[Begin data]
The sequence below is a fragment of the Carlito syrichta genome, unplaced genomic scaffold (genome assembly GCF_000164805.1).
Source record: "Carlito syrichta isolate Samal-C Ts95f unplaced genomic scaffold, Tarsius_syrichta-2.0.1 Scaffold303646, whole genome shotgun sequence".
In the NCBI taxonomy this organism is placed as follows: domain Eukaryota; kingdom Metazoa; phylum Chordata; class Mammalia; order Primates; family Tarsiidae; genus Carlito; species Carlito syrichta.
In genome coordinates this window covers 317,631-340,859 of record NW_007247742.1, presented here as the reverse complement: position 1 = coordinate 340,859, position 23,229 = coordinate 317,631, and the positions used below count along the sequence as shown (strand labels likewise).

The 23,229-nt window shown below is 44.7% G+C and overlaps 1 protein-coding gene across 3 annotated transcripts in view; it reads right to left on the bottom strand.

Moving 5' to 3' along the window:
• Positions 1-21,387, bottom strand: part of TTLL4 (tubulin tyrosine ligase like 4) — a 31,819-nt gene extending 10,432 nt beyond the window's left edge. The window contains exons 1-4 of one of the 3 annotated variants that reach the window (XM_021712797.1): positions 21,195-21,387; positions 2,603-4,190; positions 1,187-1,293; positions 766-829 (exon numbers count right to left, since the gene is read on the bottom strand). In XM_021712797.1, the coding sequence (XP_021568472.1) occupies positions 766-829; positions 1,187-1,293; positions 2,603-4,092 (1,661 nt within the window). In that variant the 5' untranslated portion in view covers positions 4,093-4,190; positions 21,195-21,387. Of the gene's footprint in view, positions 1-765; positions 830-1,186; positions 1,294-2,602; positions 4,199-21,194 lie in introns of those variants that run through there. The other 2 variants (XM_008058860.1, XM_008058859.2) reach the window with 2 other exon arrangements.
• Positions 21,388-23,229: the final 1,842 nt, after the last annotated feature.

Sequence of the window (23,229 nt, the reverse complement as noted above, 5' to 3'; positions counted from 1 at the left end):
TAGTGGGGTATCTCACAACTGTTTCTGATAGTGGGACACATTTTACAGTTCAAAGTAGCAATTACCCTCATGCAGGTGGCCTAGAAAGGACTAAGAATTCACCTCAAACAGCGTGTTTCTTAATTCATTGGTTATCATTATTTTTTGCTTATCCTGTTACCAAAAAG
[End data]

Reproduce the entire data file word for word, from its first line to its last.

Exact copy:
The sequence below is a fragment of the Carlito syrichta genome, unplaced genomic scaffold (genome assembly GCF_000164805.1).
Source record: "Carlito syrichta isolate Samal-C Ts95f unplaced genomic scaffold, Tarsius_syrichta-2.0.1 Scaffold303646, whole genome shotgun sequence".
In the NCBI taxonomy this organism is placed as follows: domain Eukaryota; kingdom Metazoa; phylum Chordata; class Mammalia; order Primates; family Tarsiidae; genus Carlito; species Carlito syrichta.
In genome coordinates this window covers 317,631-340,859 of record NW_007247742.1, presented here as the reverse complement: position 1 = coordinate 340,859, position 23,229 = coordinate 317,631, and the positions used below count along the sequence as shown (strand labels likewise).

The 23,229-nt window shown below is 44.7% G+C and overlaps 1 protein-coding gene across 3 annotated transcripts in view; it reads right to left on the bottom strand.

Moving 5' to 3' along the window:
• Positions 1-21,387, bottom strand: part of TTLL4 (tubulin tyrosine ligase like 4) — a 31,819-nt gene extending 10,432 nt beyond the window's left edge. The window contains exons 1-4 of one of the 3 annotated variants that reach the window (XM_021712797.1): positions 21,195-21,387; positions 2,603-4,190; positions 1,187-1,293; positions 766-829 (exon numbers count right to left, since the gene is read on the bottom strand). In XM_021712797.1, the coding sequence (XP_021568472.1) occupies positions 766-829; positions 1,187-1,293; positions 2,603-4,092 (1,661 nt within the window). In that variant the 5' untranslated portion in view covers positions 4,093-4,190; positions 21,195-21,387. Of the gene's footprint in view, positions 1-765; positions 830-1,186; positions 1,294-2,602; positions 4,199-21,194 lie in introns of those variants that run through there. The other 2 variants (XM_008058860.1, XM_008058859.2) reach the window with 2 other exon arrangements.
• Positions 21,388-23,229: the final 1,842 nt, after the last annotated feature.

Sequence of the window (23,229 nt, the reverse complement as noted above, 5' to 3'; positions counted from 1 at the left end):
TAGTGGGGTATCTCACAACTGTTTCTGATAGTGGGACACATTTTACAGTTCAAAGTAGCAATTACCCTCATGCAGGTGGCCTAGAAAGGACTAAGAATTCACCTCAAACAGCGTGTTTCTTAATTCATTGGTTATCATTATTTTTTGCTTATCCTGTTACCAAAAAG